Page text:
Abstract: Using fixed effects models and longitudinal data from the British Household Panels Surveys (BHPS) and the follow-up study “Understanding Society” (UKHLS), the current study examines the impact of change in employment status and working conditions on gender role attitudes by simultaneously considering the family structure. A second research question investigates whether employment status and family life interact with one another regarding their influence on gender role attitudes. This study shows that men are more traditional before marriage as well as after separation or divorce, while the same correlation does not seem to exist for women. Moreover, having children affects men’s but not women’s tendencies towards more traditional attitudes. A further important conclusion drawn in this study is that employment status moderates the relationship between children and gender role attitudes: women working full-time develop more egalitarian gender role attitudes if they have additional children while their counterparts who are only working part-time or not working at all become more traditional in the same situation. Regarding occupational circumstances, it turns out that, for men, egalitarianism decreases as income increases; for women, on the other hand, the opposite is the case. Further, job satisfaction affects only the gender role attitudes of women: the higher the job satisfaction is the more egalitarian are their attitudes. In sum, our findings demonstrate that it is essential to consider both family structures and employment circumstances — not to mention their interdependency — to gain a deeper understanding of changes in gender role attitudes of adults.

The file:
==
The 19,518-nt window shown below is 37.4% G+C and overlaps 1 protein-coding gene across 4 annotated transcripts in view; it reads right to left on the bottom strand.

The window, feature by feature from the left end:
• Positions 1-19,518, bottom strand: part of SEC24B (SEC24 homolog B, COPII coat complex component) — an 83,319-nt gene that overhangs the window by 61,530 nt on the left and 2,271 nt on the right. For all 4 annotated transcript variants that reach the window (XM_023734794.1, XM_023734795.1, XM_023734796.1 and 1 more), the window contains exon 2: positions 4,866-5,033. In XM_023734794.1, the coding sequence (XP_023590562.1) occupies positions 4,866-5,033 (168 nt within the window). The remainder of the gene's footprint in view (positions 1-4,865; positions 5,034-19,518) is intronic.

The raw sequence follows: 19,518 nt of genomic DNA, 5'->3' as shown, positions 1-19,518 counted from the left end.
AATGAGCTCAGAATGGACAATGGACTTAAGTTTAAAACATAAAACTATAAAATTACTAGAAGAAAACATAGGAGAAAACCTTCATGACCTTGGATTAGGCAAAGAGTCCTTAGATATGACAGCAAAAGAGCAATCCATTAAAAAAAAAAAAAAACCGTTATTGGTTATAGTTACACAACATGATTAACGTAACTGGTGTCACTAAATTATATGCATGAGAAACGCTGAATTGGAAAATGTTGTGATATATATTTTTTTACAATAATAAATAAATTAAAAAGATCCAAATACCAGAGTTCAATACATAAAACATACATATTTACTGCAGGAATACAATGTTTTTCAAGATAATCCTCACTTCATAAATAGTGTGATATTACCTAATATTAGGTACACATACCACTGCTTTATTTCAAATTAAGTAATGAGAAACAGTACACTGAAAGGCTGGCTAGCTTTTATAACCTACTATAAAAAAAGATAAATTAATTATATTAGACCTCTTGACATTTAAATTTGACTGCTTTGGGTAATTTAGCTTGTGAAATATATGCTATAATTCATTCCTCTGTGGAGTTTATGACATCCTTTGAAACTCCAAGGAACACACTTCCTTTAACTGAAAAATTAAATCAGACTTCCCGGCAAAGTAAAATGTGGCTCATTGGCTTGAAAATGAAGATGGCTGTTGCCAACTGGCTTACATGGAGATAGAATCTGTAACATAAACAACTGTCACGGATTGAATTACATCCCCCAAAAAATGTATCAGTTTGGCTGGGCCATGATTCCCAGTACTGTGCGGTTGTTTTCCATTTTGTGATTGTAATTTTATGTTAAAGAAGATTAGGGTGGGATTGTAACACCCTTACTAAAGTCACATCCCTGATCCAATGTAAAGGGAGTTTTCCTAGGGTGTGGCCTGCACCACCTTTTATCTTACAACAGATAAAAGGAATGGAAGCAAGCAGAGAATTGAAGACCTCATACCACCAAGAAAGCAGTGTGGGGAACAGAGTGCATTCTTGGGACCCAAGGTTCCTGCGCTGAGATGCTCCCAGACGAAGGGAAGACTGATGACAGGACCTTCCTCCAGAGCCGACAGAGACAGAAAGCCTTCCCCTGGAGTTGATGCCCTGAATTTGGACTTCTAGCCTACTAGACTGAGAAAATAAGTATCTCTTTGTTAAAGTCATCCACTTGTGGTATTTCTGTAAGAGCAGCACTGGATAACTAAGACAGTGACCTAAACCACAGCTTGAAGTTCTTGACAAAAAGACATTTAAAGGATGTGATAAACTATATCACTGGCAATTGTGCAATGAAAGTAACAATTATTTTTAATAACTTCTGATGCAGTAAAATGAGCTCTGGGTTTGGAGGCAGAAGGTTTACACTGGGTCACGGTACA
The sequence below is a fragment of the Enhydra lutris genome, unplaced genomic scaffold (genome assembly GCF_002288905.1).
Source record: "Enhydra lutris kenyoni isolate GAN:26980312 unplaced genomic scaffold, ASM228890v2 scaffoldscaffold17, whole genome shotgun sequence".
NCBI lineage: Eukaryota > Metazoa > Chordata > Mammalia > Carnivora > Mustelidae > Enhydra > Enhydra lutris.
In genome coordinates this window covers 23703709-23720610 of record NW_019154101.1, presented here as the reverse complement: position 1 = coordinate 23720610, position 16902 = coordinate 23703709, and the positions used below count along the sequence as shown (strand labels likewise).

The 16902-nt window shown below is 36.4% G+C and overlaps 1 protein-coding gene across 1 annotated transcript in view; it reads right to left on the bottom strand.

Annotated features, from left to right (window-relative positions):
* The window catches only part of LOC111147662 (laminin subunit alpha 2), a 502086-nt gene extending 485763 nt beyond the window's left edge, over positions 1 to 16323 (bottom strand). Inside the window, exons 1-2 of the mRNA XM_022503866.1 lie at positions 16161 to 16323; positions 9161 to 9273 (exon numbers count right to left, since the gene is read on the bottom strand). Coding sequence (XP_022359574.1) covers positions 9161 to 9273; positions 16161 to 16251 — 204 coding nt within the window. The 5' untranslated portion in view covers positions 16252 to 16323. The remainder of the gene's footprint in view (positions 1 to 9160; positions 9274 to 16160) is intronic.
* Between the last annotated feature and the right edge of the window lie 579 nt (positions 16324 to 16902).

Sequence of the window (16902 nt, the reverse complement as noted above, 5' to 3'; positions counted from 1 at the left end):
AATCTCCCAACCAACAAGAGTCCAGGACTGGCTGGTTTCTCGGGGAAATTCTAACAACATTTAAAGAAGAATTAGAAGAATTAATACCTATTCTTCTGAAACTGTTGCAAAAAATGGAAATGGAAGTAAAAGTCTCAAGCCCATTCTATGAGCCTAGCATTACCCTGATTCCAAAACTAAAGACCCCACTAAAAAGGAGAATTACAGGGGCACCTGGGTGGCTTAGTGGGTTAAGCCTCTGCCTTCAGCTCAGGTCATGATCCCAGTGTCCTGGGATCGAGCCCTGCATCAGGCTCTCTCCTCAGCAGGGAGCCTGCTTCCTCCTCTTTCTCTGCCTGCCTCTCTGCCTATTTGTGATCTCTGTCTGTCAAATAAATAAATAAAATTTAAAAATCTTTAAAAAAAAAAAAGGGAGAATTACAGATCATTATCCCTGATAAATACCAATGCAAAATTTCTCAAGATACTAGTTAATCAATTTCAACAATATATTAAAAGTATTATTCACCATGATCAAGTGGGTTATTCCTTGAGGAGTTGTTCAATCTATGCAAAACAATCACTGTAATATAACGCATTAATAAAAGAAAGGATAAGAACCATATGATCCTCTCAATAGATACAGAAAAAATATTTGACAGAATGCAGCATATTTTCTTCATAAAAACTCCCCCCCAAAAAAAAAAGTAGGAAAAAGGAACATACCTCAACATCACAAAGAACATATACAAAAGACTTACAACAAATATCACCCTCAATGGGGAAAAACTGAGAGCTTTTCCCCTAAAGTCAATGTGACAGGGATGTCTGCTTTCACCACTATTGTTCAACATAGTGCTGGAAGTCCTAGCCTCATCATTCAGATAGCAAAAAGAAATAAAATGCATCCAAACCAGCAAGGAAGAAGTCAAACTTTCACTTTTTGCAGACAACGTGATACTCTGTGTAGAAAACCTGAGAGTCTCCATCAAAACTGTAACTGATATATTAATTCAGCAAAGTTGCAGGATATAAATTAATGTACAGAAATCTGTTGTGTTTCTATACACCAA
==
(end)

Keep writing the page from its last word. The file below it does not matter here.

Keywords: gender roles,attitude change,women,employment,work
    Date: 2018
  7. By: George, Justine
    Abstract: Since India is a nation of unique diversity, with its economy and society driven by many agencies, institutions and beliefs, the application of economics as well as other social sciences is required to address the various socio-economic problems in India. This approach of inter-disciplinarity has to be followed in the graduate curriculum of economics which has been severely criticised by the academic community as neither job-oriented nor able to understand the full extent of the nature and problems within the Indian economy. This article tries to initiate discussion in kerala context on various grounds such as pedagogical changes, evaluation of course and curriculum, resource constrains and issues of politics and bureaucracy are all inevitable part of the reformation of graduate curriculum of economics.